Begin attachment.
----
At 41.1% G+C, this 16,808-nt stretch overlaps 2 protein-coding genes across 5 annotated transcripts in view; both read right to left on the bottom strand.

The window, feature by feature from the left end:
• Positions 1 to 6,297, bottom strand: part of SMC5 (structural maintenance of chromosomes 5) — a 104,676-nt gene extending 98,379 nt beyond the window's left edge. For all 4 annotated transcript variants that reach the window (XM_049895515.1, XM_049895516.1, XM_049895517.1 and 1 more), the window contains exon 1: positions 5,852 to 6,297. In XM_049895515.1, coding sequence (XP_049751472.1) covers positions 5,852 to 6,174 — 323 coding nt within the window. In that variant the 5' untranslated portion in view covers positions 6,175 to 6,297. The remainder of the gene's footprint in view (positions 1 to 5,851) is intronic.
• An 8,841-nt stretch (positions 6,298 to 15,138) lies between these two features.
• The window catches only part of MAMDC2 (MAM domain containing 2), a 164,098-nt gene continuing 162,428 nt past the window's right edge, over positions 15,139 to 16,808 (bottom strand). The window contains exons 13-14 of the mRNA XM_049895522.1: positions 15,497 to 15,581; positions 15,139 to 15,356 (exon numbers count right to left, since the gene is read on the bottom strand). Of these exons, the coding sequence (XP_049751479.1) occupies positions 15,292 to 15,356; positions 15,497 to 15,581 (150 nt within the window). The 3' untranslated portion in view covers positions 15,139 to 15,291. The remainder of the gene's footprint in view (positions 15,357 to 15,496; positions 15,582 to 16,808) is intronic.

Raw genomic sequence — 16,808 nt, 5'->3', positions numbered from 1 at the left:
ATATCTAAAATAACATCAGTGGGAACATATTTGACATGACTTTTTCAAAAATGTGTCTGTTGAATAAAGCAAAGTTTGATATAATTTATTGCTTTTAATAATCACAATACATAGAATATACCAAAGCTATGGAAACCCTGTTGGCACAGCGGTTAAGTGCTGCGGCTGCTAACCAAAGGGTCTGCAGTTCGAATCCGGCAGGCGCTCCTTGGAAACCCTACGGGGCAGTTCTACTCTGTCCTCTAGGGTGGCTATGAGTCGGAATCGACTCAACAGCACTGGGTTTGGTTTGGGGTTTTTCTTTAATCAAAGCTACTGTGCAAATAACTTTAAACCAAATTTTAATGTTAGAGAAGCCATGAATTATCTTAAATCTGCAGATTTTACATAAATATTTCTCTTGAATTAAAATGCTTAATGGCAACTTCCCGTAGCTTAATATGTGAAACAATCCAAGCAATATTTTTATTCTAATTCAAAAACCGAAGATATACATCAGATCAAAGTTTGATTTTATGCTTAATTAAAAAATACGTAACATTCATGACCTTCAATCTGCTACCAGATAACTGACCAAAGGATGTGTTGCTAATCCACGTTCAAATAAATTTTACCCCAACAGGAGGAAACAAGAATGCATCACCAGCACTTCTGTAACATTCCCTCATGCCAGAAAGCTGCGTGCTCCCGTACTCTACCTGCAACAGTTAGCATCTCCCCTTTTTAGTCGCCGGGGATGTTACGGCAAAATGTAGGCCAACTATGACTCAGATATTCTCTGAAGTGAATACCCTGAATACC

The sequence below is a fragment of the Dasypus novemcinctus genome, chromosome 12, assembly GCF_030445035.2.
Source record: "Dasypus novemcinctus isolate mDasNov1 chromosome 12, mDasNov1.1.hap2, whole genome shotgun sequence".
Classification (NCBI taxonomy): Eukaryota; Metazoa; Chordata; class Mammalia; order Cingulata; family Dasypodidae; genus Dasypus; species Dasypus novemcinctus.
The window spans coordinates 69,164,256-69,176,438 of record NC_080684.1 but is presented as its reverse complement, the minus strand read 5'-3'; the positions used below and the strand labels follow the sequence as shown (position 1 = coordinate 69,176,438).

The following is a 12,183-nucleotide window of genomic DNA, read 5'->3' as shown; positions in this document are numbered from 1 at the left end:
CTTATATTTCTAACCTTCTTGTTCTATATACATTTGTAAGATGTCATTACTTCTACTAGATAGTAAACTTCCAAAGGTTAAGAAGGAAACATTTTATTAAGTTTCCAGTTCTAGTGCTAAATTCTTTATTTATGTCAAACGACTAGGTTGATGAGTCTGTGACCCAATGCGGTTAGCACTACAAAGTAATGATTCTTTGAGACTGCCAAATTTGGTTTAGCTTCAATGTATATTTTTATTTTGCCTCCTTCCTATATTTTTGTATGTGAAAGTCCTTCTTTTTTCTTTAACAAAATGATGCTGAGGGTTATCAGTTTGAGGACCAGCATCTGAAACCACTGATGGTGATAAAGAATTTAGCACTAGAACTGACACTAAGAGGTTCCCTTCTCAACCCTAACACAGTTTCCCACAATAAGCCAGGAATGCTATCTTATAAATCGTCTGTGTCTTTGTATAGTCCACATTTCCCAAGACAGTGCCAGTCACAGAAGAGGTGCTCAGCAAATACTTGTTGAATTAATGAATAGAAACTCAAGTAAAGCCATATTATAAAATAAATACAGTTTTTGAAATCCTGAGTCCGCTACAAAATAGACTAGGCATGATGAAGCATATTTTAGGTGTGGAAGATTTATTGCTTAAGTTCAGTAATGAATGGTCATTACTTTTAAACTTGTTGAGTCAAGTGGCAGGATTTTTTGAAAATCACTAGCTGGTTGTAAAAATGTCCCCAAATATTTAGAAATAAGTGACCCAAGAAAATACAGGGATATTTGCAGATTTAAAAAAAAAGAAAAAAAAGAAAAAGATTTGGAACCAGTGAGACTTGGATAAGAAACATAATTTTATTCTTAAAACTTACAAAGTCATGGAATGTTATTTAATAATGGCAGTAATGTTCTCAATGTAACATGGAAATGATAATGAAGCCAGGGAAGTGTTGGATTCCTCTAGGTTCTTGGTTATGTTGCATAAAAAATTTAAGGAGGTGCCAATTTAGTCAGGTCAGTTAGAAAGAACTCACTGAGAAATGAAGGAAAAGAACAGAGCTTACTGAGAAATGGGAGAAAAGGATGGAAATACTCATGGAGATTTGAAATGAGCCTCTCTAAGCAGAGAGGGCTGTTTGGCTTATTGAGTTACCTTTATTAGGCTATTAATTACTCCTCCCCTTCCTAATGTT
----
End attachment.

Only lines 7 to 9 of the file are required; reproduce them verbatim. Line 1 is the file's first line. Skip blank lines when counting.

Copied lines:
ATATCTAAAATAACATCAGTGGGAACATATTTGACATGACTTTTTCAAAAATGTGTCTGTTGAATAAAGCAAAGTTTGATATAATTTATTGCTTTTAATAATCACAATACATAGAATATACCAAAGCTATGGAAACCCTGTTGGCACAGCGGTTAAGTGCTGCGGCTGCTAACCAAAGGGTCTGCAGTTCGAATCCGGCAGGCGCTCCTTGGAAACCCTACGGGGCAGTTCTACTCTGTCCTCTAGGGTGGCTATGAGTCGGAATCGACTCAACAGCACTGGGTTTGGTTTGGGGTTTTTCTTTAATCAAAGCTACTGTGCAAATAACTTTAAACCAAATTTTAATGTTAGAGAAGCCATGAATTATCTTAAATCTGCAGATTTTACATAAATATTTCTCTTGAATTAAAATGCTTAATGGCAACTTCCCGTAGCTTAATATGTGAAACAATCCAAGCAATATTTTTATTCTAATTCAAAAACCGAAGATATACATCAGATCAAAGTTTGATTTTATGCTTAATTAAAAAATACGTAACATTCATGACCTTCAATCTGCTACCAGATAACTGACCAAAGGATGTGTTGCTAATCCACGTTCAAATAAATTTTACCCCAACAGGAGGAAACAAGAATGCATCACCAGCACTTCTGTAACATTCCCTCATGCCAGAAAGCTGCGTGCTCCCGTACTCTACCTGCAACAGTTAGCATCTCCCCTTTTTAGTCGCCGGGGATGTTACGGCAAAATGTAGGCCAACTATGACTCAGATATTCTCTGAAGTGAATACCCTGAATACC

The sequence below is a fragment of the Dasypus novemcinctus genome, chromosome 12, assembly GCF_030445035.2.
Source record: "Dasypus novemcinctus isolate mDasNov1 chromosome 12, mDasNov1.1.hap2, whole genome shotgun sequence".